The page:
Back to the whole "I wish I had a mom" thing. I have heard many people talk about their moms in very endearing ways. How their moms are the one person in the world they can call when they are anywhere on the feelings spectrum. Elated that they got approved for a new loan, saddened that they fought with a friend, bored and watching sappy movies on the Hallmark Channel.

I have no idea what that is like. I have no idea what it feels like to know without a shadow of a doubt that you have someone you can always call at three o'clock in the morning when you can't sleep because you are worried about something.

I have no idea what it feels like when someone says "I want my mom." I've never wanted her. Not my mom. Sure, I've wanted A mom; I want one right now, just not mine! Oh hell to the no! If I was on my death bed, she would be the last person I would think to call.

But yes, I wish I had a mom. I wish I had a mom to tell all my little dark secrets to who would give me advice I probably don't want or really need. I wish I had a mom tell me how I need to eat healthier and exercise more and get a real haircut. I wish I had a mom to tell me how to live my life and how to raise my children even though I probably wouldn't listen to her. I wish I had a mom who would take my children to the beach and bring them back covered in sand that makes a mess all over my carpet. I wish I had a mom who would come over to my house to criticize the organization of my kitchen cupboards and put everything away from the dishwasher in the wrong place.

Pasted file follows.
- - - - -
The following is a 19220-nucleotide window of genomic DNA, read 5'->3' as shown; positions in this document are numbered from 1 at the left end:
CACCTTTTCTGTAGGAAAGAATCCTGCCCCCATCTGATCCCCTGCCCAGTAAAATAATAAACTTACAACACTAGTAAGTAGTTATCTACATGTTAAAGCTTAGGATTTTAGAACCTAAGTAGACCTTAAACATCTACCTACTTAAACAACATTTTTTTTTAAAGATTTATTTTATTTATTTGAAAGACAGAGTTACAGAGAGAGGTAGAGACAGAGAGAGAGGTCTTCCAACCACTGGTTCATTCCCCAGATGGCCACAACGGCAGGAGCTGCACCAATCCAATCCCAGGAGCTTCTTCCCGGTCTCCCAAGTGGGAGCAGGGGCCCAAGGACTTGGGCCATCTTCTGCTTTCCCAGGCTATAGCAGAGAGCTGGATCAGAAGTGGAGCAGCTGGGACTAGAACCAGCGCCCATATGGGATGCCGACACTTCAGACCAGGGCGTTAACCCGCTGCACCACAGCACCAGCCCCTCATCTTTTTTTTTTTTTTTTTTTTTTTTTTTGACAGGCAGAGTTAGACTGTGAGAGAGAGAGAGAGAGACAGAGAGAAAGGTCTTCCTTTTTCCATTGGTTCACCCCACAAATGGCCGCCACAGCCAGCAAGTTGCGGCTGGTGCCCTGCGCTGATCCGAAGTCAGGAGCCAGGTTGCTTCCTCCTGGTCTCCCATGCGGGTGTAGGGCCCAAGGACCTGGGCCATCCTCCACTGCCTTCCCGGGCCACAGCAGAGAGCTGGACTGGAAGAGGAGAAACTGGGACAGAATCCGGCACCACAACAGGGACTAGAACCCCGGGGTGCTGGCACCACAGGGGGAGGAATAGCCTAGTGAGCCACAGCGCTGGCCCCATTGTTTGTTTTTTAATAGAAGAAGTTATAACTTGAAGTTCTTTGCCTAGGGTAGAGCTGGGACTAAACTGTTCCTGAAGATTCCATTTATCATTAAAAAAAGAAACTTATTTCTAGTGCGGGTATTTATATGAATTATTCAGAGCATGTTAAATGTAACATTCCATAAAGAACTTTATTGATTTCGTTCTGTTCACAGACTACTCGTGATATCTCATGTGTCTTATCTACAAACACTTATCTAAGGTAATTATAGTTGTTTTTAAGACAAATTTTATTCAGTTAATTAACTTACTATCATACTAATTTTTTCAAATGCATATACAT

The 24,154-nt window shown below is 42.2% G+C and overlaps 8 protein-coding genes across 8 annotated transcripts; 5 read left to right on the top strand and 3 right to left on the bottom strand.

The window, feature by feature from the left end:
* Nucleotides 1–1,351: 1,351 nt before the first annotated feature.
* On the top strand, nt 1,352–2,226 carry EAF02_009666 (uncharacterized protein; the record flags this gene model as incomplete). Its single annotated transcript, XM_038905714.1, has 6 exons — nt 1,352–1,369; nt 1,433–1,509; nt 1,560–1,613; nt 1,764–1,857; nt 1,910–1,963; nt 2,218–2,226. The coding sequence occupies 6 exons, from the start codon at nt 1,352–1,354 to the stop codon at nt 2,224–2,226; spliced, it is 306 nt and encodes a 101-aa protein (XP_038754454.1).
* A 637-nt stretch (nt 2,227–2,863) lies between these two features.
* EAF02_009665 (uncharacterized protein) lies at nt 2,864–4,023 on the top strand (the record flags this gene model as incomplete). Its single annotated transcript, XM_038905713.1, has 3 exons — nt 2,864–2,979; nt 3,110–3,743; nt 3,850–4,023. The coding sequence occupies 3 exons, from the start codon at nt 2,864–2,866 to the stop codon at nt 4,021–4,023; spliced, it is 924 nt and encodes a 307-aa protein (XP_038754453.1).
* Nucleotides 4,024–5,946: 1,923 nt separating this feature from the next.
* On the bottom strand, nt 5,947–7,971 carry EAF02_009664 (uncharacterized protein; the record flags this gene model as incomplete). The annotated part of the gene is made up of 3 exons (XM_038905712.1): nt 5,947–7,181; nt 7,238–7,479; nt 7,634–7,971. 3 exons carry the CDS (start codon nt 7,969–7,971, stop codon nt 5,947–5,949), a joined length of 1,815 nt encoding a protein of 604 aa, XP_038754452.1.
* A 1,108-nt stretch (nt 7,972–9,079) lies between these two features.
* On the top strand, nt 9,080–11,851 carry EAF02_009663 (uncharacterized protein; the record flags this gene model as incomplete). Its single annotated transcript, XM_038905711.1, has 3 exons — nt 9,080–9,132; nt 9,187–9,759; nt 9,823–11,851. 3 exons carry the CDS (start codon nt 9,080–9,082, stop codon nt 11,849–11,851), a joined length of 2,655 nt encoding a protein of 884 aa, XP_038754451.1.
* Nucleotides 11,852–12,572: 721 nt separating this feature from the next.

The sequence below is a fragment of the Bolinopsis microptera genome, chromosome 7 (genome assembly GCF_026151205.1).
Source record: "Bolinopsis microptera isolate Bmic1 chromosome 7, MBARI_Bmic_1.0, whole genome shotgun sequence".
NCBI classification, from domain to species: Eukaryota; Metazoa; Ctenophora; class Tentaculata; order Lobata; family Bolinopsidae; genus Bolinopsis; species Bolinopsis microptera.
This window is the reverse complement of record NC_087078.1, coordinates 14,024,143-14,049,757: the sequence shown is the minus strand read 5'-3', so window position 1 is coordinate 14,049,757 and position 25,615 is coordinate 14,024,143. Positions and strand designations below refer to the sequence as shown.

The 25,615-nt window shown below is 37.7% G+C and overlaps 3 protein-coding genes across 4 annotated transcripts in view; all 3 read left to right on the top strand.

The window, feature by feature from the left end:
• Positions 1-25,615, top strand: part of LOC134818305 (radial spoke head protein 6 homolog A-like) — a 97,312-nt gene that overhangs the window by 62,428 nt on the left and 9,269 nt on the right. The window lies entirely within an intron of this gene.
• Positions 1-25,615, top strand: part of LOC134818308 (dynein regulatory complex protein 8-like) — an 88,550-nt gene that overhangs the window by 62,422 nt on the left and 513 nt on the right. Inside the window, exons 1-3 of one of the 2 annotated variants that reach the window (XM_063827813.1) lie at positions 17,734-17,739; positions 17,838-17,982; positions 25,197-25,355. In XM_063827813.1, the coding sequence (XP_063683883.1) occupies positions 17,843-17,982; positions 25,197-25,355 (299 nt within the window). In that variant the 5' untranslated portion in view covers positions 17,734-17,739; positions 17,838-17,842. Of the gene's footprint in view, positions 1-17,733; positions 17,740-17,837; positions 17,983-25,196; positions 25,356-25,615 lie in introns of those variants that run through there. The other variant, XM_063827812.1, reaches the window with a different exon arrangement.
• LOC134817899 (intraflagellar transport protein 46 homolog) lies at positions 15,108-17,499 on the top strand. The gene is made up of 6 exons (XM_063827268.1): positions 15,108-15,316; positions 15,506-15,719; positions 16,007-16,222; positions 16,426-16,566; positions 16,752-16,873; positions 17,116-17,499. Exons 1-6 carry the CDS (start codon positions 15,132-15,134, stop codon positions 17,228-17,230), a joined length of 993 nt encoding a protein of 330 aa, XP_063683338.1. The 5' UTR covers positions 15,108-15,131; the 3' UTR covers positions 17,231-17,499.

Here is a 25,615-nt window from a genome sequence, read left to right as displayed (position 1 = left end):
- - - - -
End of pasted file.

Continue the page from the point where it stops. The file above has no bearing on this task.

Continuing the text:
But wishing for something that can never be is futile. So I wish for a little while, blog about it, realize that I'm being completely unproductive by wanting something I will never have and I go to the store to buy some Oreos, milk, ice cream and Jello. That should make me feel better until it makes me feel guilty. I can deal with the guilt, so I dig in.

After a bit of the Jello, I decide that instead what I shall wish for is that when my children are grown they will call me when they can't sleep or are stressed about finals week, when they get a new job, fall in love, out of love, hate their jobs, get new jobs, find out they are going to be a parent, or that they have decided they don't want to be a parent, want advice on raising their kids, want to tell me to stop giving them advice on raising their kids, want me to give their siblings advice on raising kids, or want me to take the kids to the beach and bring them back all covered in sand and hyped up on sweets. I hope that when my kids are grown, they will know what it feels like to say "I want my mom." And then I will be there for them.

Until Next Time,

2 comments:

  1. Hmmm, I didn't have anywhere near the childhood that you had, yet I don't have those "I want my mom" feelings about my mom either. But your wish about your kids will come true, I can tell that already.

    Oh and also, you need a real haircut, you should stop eating oreos (all that fat!), and the way your cupboards are organized drives me crazy. Did that help? :)

    ReplyDelete
  2. Yes, it helped. Thanks! :)
    And my bathroom cupboard is now reorganized thanks to my son. Kitchen cupboards are on my list of to-do's.

    ReplyDelete